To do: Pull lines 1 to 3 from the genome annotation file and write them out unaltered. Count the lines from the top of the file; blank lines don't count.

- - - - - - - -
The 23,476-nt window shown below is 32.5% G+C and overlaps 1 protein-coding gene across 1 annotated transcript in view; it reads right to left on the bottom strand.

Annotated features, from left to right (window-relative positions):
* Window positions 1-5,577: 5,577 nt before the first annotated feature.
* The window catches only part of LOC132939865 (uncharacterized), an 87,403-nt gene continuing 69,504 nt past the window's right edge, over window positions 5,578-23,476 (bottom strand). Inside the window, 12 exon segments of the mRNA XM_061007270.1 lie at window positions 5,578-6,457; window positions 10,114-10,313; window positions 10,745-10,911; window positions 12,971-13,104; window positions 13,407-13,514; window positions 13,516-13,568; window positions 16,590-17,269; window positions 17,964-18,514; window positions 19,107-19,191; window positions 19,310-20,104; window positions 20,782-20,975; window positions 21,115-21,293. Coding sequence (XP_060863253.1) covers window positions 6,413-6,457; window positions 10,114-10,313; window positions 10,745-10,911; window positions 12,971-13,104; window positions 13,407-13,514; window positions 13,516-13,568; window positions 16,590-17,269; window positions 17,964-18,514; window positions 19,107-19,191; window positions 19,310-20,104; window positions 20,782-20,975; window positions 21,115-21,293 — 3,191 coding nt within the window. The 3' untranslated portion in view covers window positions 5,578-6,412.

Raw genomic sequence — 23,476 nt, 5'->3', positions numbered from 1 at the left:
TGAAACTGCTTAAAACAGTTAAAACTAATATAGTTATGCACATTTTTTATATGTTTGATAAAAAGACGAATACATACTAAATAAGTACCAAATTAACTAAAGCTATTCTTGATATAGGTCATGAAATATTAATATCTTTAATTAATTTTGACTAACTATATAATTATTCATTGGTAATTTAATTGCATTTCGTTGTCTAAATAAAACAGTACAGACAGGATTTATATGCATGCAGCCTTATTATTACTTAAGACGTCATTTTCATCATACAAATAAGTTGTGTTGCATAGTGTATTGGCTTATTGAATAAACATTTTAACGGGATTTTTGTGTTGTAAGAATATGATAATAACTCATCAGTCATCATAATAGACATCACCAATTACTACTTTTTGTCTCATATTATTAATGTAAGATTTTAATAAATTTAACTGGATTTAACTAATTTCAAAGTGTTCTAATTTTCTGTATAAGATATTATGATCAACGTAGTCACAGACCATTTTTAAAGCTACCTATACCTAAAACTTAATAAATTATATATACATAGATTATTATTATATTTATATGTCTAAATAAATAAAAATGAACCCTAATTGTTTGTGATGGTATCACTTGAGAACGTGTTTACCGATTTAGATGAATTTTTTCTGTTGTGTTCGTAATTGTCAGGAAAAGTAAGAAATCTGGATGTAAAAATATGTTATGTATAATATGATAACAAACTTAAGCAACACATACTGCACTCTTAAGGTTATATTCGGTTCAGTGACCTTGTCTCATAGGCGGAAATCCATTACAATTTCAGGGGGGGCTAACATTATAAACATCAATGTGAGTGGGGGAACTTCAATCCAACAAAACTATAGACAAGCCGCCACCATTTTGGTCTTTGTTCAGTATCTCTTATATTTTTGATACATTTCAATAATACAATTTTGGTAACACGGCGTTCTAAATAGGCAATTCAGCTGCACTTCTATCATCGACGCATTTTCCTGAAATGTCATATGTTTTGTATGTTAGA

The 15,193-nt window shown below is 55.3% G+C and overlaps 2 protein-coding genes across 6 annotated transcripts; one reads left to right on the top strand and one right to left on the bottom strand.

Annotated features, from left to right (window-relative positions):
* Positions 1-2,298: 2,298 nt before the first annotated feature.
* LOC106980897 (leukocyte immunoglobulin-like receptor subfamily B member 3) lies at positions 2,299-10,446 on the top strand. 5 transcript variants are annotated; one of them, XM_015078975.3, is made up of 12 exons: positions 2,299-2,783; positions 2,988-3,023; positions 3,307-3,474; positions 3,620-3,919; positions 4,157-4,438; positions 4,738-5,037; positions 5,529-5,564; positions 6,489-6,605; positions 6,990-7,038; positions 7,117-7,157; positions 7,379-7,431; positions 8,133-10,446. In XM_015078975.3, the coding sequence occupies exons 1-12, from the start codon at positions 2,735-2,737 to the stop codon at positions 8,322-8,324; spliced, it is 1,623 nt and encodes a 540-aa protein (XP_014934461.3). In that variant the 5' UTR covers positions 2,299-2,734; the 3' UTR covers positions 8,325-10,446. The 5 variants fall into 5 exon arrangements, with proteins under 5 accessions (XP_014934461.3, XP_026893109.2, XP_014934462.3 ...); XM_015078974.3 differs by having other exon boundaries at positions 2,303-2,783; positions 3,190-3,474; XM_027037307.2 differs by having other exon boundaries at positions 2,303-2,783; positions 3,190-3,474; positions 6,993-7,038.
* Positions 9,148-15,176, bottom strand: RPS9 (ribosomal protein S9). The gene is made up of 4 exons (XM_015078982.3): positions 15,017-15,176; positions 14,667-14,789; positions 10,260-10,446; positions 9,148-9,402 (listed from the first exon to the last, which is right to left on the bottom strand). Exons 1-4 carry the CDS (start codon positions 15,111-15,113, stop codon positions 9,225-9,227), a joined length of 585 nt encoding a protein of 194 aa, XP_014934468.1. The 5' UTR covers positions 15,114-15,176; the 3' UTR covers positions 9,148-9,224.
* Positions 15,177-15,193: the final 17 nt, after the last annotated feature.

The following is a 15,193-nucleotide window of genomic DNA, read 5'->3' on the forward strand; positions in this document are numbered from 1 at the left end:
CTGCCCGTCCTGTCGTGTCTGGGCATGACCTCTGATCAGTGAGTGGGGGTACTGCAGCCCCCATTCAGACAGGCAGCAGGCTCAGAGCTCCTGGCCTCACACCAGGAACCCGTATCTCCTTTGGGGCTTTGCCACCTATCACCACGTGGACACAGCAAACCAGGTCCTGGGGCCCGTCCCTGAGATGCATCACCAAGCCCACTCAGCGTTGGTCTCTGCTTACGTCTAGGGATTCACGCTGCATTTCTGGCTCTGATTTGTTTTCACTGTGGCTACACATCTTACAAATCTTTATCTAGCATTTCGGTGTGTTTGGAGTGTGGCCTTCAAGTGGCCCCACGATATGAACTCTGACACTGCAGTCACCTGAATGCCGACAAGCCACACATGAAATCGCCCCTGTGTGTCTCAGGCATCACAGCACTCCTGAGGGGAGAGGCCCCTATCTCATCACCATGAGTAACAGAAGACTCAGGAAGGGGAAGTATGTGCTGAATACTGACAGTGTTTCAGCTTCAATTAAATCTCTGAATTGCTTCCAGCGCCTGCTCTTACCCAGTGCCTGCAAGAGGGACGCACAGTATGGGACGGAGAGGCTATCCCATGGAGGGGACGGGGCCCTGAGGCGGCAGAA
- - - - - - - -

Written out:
The 23,476-nt window shown below is 32.5% G+C and overlaps 1 protein-coding gene across 1 annotated transcript in view; it reads right to left on the bottom strand.

Annotated features, from left to right (window-relative positions):
* Window positions 1-5,577: 5,577 nt before the first annotated feature.